Many people say that they will leave the country if their preferred candidate doesn’t win the upcoming presidential election. This is the first election that I will be eligible to vote in, after becoming a naturalized citizen in 2015. To me, this election means more than just what will happen in the states, I believe it is important to elect the candidate who will be the best both my home country, Taiwan, and the US. I wanted to do a shallow exploration of what US and Taiwan relations would look like in either presidency and to see if it moving home is a viable option in the event I am unhappy with the turnout of the new America each candidate has envisioned. After taking a further look into each candidate’s policies, you can see how much of an impact voting for one candidate or the other can have on the international stage.
It is difficult to understand what US and Taiwan relations would look like under Trump, as he has not formally discussed Taiwan in detail. However, if we take a look at his policies against China, we can gain some insight as to what might happen. Trump would like to renegotiate trade deals with China, so if China’s economy ends up flourishing under Trump’s renegotiations and Taiwan continues to latch on to China’s economy, Taiwan’s economy in theory should also do well. In the case that Trump renegotiates trade that is negative to China’s economy, and because Trump is against the TPP, there would be very few avenues of economic independence from China that Taiwan could take, which would lead to decline to Taiwan’s economy.
Trump also no longer wants to defend Allies such as Japan and South Korea as neither of them have any policies stating they will send help in the case the US is attacked. He suggested they arm themselves with nuclear weapons to defend themselves against North Korea and China. Trump has never stated anything about the Taiwan Relations Act, but if he is unwilling to defend one of America’s closest allies in Japan, how likely will he honor the Taiwan Relations Act? This is extremely counterintuitive to most of his policies as he keeps speaking about keeping China in check and “winning” against them, but he is unwilling to protect allies from China. If Trump does not honor the Taiwan Relations Act, and wants to leave Taiwan to fend for itself, then moving back to Taiwan may not be the best move.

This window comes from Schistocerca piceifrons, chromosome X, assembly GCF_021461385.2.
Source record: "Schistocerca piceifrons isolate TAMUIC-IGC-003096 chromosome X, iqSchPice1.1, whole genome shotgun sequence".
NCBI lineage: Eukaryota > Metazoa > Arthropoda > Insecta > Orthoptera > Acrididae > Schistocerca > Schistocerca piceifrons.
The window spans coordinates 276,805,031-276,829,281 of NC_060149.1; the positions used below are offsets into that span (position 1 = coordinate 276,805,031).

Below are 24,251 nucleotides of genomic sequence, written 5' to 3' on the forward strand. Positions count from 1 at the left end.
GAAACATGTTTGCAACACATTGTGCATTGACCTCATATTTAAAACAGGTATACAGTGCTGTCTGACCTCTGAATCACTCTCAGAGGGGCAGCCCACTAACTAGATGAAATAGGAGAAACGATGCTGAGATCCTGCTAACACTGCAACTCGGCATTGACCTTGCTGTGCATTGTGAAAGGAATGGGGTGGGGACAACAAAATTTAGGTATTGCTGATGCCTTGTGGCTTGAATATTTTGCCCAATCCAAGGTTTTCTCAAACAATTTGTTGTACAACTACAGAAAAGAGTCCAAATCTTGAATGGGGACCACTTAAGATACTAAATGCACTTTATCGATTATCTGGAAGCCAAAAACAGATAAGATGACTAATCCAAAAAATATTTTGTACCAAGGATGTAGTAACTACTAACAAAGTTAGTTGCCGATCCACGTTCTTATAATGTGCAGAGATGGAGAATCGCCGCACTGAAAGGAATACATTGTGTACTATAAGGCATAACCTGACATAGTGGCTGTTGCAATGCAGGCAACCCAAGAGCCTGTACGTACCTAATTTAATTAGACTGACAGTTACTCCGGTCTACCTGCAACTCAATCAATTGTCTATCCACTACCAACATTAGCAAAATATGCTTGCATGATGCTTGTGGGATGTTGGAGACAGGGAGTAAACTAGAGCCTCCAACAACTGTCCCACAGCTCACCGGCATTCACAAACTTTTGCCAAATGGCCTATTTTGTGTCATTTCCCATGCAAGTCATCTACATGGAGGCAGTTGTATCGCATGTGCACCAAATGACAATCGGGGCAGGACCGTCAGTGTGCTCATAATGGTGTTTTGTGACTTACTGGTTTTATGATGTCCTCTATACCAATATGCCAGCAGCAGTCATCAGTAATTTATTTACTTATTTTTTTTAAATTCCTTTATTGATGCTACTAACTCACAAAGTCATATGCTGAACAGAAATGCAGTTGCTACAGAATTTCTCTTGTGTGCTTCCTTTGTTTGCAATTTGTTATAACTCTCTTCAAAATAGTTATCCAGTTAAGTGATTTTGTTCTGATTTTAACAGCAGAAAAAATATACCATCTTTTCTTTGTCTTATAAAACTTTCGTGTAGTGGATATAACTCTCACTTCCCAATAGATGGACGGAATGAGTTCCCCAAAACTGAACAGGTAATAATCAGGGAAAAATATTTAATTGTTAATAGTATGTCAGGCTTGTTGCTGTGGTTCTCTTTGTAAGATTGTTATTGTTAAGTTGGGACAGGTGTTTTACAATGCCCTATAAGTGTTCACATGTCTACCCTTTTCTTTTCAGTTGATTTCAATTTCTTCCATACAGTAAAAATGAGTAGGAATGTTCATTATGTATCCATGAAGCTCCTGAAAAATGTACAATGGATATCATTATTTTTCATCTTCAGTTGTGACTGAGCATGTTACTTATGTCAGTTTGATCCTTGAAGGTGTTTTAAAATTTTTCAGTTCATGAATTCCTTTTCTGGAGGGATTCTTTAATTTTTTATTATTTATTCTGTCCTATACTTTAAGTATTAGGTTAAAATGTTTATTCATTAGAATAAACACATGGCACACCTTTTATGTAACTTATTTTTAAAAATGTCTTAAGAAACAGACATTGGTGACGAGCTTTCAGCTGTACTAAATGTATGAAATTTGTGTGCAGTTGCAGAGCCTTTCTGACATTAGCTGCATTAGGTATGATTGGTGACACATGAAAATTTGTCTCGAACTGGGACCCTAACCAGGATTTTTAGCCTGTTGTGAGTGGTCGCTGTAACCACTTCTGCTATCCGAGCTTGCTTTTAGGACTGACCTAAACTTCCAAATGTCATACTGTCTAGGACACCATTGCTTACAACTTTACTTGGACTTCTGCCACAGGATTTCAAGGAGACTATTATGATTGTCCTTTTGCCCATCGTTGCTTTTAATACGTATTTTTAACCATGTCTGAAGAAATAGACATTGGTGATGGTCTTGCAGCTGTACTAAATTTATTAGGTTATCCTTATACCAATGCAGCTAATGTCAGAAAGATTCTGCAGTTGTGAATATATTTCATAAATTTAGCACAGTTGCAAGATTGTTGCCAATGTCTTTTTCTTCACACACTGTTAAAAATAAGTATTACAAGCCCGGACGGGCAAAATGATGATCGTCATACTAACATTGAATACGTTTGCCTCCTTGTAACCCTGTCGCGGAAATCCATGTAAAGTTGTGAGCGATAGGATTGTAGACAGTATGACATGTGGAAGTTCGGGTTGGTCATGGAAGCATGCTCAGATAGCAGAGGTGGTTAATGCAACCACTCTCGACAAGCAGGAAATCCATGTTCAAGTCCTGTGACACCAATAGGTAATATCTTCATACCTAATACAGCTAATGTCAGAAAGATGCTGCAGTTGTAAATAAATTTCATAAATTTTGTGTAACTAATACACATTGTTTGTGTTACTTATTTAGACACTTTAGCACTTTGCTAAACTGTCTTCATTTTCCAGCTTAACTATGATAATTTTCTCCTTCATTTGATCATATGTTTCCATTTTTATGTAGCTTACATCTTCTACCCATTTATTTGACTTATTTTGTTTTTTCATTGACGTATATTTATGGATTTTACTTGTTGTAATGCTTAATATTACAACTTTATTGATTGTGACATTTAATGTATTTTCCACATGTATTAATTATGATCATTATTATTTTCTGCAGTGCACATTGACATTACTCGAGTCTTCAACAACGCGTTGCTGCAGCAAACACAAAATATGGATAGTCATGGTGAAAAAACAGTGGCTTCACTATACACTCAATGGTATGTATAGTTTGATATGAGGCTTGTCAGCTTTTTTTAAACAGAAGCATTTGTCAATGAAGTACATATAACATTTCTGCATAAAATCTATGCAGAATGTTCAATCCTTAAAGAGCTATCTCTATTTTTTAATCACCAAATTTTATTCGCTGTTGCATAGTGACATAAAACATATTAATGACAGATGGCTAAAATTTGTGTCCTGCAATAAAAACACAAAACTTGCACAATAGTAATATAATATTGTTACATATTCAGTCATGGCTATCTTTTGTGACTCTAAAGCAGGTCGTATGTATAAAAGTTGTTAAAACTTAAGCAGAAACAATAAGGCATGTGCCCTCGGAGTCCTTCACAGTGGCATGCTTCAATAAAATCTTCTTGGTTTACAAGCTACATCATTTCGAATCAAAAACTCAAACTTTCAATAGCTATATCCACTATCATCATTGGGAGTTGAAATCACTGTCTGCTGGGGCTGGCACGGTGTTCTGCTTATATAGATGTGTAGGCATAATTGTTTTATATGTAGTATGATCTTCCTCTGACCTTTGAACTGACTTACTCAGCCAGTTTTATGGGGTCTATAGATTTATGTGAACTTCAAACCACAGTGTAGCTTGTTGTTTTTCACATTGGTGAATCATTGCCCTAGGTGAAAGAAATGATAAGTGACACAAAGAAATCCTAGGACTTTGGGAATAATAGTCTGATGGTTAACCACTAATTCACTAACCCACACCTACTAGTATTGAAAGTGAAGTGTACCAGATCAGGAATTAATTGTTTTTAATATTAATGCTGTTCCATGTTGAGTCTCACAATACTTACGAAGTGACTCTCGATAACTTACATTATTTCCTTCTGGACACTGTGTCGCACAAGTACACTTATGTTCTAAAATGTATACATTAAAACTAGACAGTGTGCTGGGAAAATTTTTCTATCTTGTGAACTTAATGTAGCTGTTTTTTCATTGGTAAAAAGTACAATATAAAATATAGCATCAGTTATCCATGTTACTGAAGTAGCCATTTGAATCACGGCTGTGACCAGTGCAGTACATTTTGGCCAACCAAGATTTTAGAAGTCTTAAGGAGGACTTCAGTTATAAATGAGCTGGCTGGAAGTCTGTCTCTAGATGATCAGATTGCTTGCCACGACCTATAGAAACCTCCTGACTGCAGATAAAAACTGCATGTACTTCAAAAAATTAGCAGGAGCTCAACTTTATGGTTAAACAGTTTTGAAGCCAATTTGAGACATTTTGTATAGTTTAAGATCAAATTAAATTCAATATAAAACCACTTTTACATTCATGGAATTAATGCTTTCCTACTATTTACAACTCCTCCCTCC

Clinton has had a very strong stance on Taiwan, in an interview with Taiwan’s Business Weekly Magazine , she criticized Ma Ying-jeou’s policies which could make Taiwan lose economic and political independence. During the interview, she compared the situation to the Ukraine and Russia, stating that economic dependence would eventually lead to political dependence. In her memoir “Hard Choices” she going as far as to say that China is a disruptive presence on the international scene.
Hilary supports the Taiwan Relations Act and will proceed forward with President Obama’s stance on Taiwan, hoping for the development of peaceful cross-strait relations.and understands the cross strait situation very well. She knows Taiwan is becoming too dependent on China economically, and has the foresight to compare it to the situation that happened in Ukraine and Russia. In the case I am unhappy with how America has changed under Hilary, I believe moving home to Taiwan is a viable solution as she is likely to maintain the current status quo in Taiwan.
Ultimately, I think it will be difficult to say exactly how things will turn out because everything is too dependent on many different factors. What will the trade renegotiations for Trump look like? If Clinton goes back on her word and ratifies the TPP, what will the TPP look like and will Taiwan join to decrease dependence on China? Either way, I encourage everyone to take a further look into each candidate’s policies and to not just think about the implications domestically but also internationally.
Please go out and vote for the candidate that you think will be the best for both your homes on Tuesday Nov 8th.
Disclaimer: The viewpoints expressed by the authors do not necessarily reflect the opinions, viewpoints and mission of Outreach for Taiwan